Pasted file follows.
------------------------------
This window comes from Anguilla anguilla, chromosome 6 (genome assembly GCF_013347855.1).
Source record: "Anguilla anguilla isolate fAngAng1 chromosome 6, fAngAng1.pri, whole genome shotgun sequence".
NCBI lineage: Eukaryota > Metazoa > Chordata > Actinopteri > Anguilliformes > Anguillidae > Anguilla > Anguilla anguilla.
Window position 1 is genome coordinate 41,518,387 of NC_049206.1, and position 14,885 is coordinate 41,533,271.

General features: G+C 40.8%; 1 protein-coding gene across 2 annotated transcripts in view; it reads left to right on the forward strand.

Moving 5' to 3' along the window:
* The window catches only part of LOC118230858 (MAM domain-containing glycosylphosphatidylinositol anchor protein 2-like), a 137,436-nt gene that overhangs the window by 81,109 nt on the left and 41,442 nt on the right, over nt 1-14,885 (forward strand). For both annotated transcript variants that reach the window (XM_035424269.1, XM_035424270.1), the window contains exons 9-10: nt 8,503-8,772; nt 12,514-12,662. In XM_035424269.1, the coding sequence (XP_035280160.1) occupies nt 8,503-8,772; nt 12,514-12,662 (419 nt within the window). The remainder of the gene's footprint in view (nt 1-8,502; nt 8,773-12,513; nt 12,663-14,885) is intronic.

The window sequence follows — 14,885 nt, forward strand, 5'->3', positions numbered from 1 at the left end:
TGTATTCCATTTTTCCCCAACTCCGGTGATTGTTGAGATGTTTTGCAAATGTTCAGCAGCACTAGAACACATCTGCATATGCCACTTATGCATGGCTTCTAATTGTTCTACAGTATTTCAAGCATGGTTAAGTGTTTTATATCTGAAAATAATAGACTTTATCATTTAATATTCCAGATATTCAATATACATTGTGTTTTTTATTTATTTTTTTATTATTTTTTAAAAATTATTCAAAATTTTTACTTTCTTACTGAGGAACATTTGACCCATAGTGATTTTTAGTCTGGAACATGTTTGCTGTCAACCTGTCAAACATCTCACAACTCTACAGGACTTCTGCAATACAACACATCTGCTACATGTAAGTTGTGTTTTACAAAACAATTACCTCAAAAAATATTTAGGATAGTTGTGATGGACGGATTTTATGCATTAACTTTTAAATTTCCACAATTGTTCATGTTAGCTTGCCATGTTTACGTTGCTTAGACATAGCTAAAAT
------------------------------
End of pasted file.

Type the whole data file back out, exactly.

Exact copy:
This window comes from Anguilla anguilla, chromosome 6 (genome assembly GCF_013347855.1).
Source record: "Anguilla anguilla isolate fAngAng1 chromosome 6, fAngAng1.pri, whole genome shotgun sequence".
NCBI lineage: Eukaryota > Metazoa > Chordata > Actinopteri > Anguilliformes > Anguillidae > Anguilla > Anguilla anguilla.
Window position 1 is genome coordinate 41,518,387 of NC_049206.1, and position 14,885 is coordinate 41,533,271.

General features: G+C 40.8%; 1 protein-coding gene across 2 annotated transcripts in view; it reads left to right on the forward strand.

Moving 5' to 3' along the window:
* The window catches only part of LOC118230858 (MAM domain-containing glycosylphosphatidylinositol anchor protein 2-like), a 137,436-nt gene that overhangs the window by 81,109 nt on the left and 41,442 nt on the right, over nt 1-14,885 (forward strand). For both annotated transcript variants that reach the window (XM_035424269.1, XM_035424270.1), the window contains exons 9-10: nt 8,503-8,772; nt 12,514-12,662. In XM_035424269.1, the coding sequence (XP_035280160.1) occupies nt 8,503-8,772; nt 12,514-12,662 (419 nt within the window). The remainder of the gene's footprint in view (nt 1-8,502; nt 8,773-12,513; nt 12,663-14,885) is intronic.

The window sequence follows — 14,885 nt, forward strand, 5'->3', positions numbered from 1 at the left end:
TGTATTCCATTTTTCCCCAACTCCGGTGATTGTTGAGATGTTTTGCAAATGTTCAGCAGCACTAGAACACATCTGCATATGCCACTTATGCATGGCTTCTAATTGTTCTACAGTATTTCAAGCATGGTTAAGTGTTTTATATCTGAAAATAATAGACTTTATCATTTAATATTCCAGATATTCAATATACATTGTGTTTTTTATTTATTTTTTTATTATTTTTTAAAAATTATTCAAAATTTTTACTTTCTTACTGAGGAACATTTGACCCATAGTGATTTTTAGTCTGGAACATGTTTGCTGTCAACCTGTCAAACATCTCACAACTCTACAGGACTTCTGCAATACAACACATCTGCTACATGTAAGTTGTGTTTTACAAAACAATTACCTCAAAAAATATTTAGGATAGTTGTGATGGACGGATTTTATGCATTAACTTTTAAATTTCCACAATTGTTCATGTTAGCTTGCCATGTTTACGTTGCTTAGACATAGCTAAAAT